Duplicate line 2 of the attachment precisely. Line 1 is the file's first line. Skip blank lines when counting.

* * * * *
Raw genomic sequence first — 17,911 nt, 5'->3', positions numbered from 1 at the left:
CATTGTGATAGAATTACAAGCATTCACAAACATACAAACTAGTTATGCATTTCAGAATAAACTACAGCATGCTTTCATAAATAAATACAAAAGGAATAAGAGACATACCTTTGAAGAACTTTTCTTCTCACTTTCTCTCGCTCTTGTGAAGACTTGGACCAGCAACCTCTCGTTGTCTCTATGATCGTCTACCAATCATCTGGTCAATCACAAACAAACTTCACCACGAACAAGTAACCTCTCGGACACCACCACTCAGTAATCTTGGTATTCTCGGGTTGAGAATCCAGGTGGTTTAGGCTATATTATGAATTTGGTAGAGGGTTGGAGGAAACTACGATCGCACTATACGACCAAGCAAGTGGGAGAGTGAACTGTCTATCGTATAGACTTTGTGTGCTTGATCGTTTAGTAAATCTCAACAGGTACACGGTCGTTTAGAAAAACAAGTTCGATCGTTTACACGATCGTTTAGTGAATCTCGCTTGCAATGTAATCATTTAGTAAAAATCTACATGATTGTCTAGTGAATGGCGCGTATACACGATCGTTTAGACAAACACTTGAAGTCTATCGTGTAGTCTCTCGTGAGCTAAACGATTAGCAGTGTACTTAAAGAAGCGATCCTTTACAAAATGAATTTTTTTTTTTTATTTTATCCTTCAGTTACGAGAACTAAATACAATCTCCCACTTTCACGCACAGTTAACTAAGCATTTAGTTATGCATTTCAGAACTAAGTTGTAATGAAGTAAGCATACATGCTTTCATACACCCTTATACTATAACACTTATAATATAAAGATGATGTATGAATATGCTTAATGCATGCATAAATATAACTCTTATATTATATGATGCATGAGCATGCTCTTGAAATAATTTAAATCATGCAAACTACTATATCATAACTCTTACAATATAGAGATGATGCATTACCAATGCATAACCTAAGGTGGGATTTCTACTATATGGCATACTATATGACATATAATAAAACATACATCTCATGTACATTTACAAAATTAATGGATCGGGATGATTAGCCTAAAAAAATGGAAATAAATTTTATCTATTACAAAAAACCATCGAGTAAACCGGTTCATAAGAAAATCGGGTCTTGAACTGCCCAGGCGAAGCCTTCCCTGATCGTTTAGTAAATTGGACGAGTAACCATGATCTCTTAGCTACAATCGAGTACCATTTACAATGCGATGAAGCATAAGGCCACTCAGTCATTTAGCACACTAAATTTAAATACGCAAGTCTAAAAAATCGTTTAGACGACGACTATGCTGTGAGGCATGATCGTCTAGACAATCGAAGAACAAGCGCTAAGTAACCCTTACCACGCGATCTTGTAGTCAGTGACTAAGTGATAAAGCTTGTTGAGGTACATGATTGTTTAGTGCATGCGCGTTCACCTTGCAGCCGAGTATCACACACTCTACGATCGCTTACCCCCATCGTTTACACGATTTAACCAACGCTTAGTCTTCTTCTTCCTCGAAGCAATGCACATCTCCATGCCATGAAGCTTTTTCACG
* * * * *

CATTGTGATAGAATTACAAGCATTCACAAACATACAAACTAGTTATGCATTTCAGAATAAACTACAGCATGCTTTCATAAATAAATACAAAAGGAATAAGAGACATACCTTTGAAGAACTTTTCTTCTCACTTTCTCTCGCTCTTGTGAAGACTTGGACCAGCAACCTCTCGTTGTCTCTATGATCGTCTACCAATCATCTGGTCAATCACAAACAAACTTCACCACGAACAAGTAACCTCTCGGACACCACCACTCAGTAATCTTGGTATTCTCGGGTTGAGAATCCAGGTGGTTTAGGCTATATTATGAATTTGGTAGAGGGTTGGAGGAAACTACGATCGCACTATACGACCAAGCAAGTGGGAGAGTGAACTGTCTATCGTATAGACTTTGTGTGCTTGATCGTTTAGTAAATCTCAACAGGTACACGGTCGTTTAGAAAAACAAGTTCGATCGTTTACACGATCGTTTAGTGAATCTCGCTTGCAATGTAATCATTTAGTAAAAATCTACATGATTGTCTAGTGAATGGCGCGTATACACGATCGTTTAGACAAACACTTGAAGTCTATCGTGTAGTCTCTCGTGAGCTAAACGATTAGCAGTGTACTTAAAGAAGCGATCCTTTACAAAATGAATTTTTTTTTTTTATTTTATCCTTCAGTTACGAGAACTAAATACAATCTCCCACTTTCACGCACAGTTAACTAAGCATTTAGTTATGCATTTCAGAACTAAGTTGTAATGAAGTAAGCATACATGCTTTCATACACCCTTATACTATAACACTTATAATATAAAGATGATGTATGAATATGCTTAATGCATGCATAAATATAACTCTTATATTATATGATGCATGAGCATGCTCTTGAAATAATTTAAATCATGCAAACTACTATATCATAACTCTTACAATATAGAGATGATGCATTACCAATGCATAACCTAAGGTGGGATTTCTACTATATGGCATACTATATGACATATAATAAAACATACATCTCATGTACATTTACAAAATTAATGGATCGGGATGATTAGCCTAAAAAAATGGAAATAAATTTTATCTATTACAAAAAACCATCGAGTAAACCGGTTCATAAGAAAATCGGGTCTTGAACTGCCCAGGCGAAGCCTTCCCTGATCGTTTAGTAAATTGGACGAGTAACCATGATCTCTTAGCTACAATCGAGTACCATTTACAATGCGATGAAGCATAAGGCCACTCAGTCATTTAGCACACTAAATTTAAATACGCAAGTCTAAAAAATCGTTTAGACGACGACTATGCTGTGAGGCATGATCGTCTAGACAATCGAAGAACAAGCGCTAAGTAACCCTTACCACGCGATCTTGTAGTCAGTGACTAAGTGATAAAGCTTGTTGAGGTACATGATTGTTTAGTGCATGCGCGTTCACCTTGCAGCCGAGTATCACACACTCTACGATCGCTTACCCCCATCGTTTACACGATTTAACCAACGCTTAGTCTTCTTCTTCCTCGAAGCAATGCACATCTCCATGCCATGAAGCTTTTTCACG